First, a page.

Cutting Calories: It’s like all of a sudden deciding to give up sleeping on a mattress or not talking before 12pm every day. Dramatically altering eating habits in a short amount of time until you see results is setting yourself up for failure. In terms of maintaining general health (as opposed to planned weight loss) less is more. Cutting 400 or more calories daily sends your body into panic mode, and as a result it tells you that you are starving which fuels the mental challenge of abstaining from the nearly meal’s worth of intake you are denying yourself.  Instead try cutting 100 calories or smaller increments from each meal. Giving up the equivalent of an apple as opposed to an entire bison will make the transition into healthy eating feel more natural (pun intended).

Incremental Fitness: studies have shown that every little step counts. On top of diet intimidation, we have been groomed to think that a workout requires grunting, sweat, and heart attack like symptoms. Most of the millions of calories you consume every year are burned without you even realizing it…most exciting fact I’ve ever read.  To maintain your basic health needs adding the minutes you walk per day, how heavy the groceries were you carried up the stairs etc. all count towards maintaining healthy activity. Due to hormonal composition this has proven to benefit men more than women, but across the board reaching the recommended 10,000 steps a day truly creates an impact.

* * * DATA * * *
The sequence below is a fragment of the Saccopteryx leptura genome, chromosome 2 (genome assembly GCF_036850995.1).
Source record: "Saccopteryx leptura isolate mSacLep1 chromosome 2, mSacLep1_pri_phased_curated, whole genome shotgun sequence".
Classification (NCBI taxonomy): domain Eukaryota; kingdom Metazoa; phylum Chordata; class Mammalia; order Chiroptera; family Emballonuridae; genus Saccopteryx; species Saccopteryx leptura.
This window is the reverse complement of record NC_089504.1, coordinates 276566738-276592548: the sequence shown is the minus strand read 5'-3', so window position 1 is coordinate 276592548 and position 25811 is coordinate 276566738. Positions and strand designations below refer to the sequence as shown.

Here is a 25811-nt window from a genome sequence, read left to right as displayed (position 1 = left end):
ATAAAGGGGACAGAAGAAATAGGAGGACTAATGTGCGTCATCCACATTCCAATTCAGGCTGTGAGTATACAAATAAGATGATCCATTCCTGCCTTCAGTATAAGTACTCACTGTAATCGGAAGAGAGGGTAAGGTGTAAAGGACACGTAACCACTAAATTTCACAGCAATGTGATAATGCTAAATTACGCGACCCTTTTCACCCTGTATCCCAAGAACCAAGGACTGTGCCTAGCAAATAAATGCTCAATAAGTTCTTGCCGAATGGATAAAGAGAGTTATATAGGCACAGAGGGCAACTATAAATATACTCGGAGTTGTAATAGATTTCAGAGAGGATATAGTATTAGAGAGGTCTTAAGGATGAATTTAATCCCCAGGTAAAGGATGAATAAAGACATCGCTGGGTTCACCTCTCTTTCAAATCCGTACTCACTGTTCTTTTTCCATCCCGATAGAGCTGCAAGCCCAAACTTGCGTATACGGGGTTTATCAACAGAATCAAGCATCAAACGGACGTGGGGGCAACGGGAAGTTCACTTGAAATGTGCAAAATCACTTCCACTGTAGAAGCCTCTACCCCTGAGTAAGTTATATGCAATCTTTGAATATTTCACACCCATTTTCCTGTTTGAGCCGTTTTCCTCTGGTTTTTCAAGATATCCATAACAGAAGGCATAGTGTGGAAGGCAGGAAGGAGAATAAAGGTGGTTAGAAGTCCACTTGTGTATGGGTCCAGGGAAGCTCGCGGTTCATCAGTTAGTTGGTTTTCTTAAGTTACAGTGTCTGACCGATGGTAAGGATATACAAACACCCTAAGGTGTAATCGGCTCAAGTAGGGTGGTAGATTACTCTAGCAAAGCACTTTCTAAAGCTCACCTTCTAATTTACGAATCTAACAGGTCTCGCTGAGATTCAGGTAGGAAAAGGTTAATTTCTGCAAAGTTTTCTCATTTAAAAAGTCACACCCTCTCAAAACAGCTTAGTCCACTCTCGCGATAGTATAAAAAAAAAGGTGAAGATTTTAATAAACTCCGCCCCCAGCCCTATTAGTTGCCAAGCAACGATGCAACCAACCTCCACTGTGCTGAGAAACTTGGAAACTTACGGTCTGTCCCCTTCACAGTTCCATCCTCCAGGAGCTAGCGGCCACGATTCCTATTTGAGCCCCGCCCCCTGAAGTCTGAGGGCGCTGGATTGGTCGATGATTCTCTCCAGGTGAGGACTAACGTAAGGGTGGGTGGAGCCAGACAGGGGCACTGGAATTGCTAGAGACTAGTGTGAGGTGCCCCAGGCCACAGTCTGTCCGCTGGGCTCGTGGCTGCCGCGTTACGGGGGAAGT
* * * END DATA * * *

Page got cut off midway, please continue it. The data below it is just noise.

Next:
Avoid the obvious: We all know what we probably shouldn’t eat and if you are unsure think about what you are craving right now and that may give you an answer. I am not a fan of saying no, but there are a few things you should avoid if you are looking to get results in your diet or exercise. Sugars, enriched flour, corn syrup, hydrogenated oils. The average American eats 63 pounds of high fructose corn syrup a year which can translate to around 33 or more extra body pounds per year. These items will always provide little to no nutritional gain no matter how much we can will ice cream to take on weight loss characteristics. When it comes to whites in the pantry stick egg whites, cauliflower, and fish.

Produce: when in doubt you can’t go wrong in the produce aisle. Whole grains, fruits, and veggies are the nitty-gritty when it comes to diet content. These are the things you should consume for optimal health and are nutritious enough that portions become less of a factor therefore you are free to enjoy guilt free. That doesn’t mean go ahead and live off a bunch of bananas for an entire day. Keep in mind to wash all fruits and vegetables thoroughly. The worst you will hear about the produce aisle are horror stories about the chemicals that they are grown in.

Cravings: These urges can lead us to do shameful things in the name of a good cupcake. Everyone deals with them to some degree, it is how we choose the manage them that reflects on the success of our diet. To forever resist a craving is like holding a Band-Aid mid rip off your skin, eventually you will just go for it. Instead of teasing yourself like a ravenous lion know how to indulge responsibly. Enjoy things in moderation and with the proper balance. When it comes to quelling cravings in a non-food way try water, sex, or sleep. All three can relieve the hankering and leave you in a better state of mind.

When it comes to dieting there is no easy answer. Finding what works for you doesn’t have to be as challenging as we think. Cut the fad infatuation, listen to your body, and this whole dieting thing won’t seem so bad.

-RV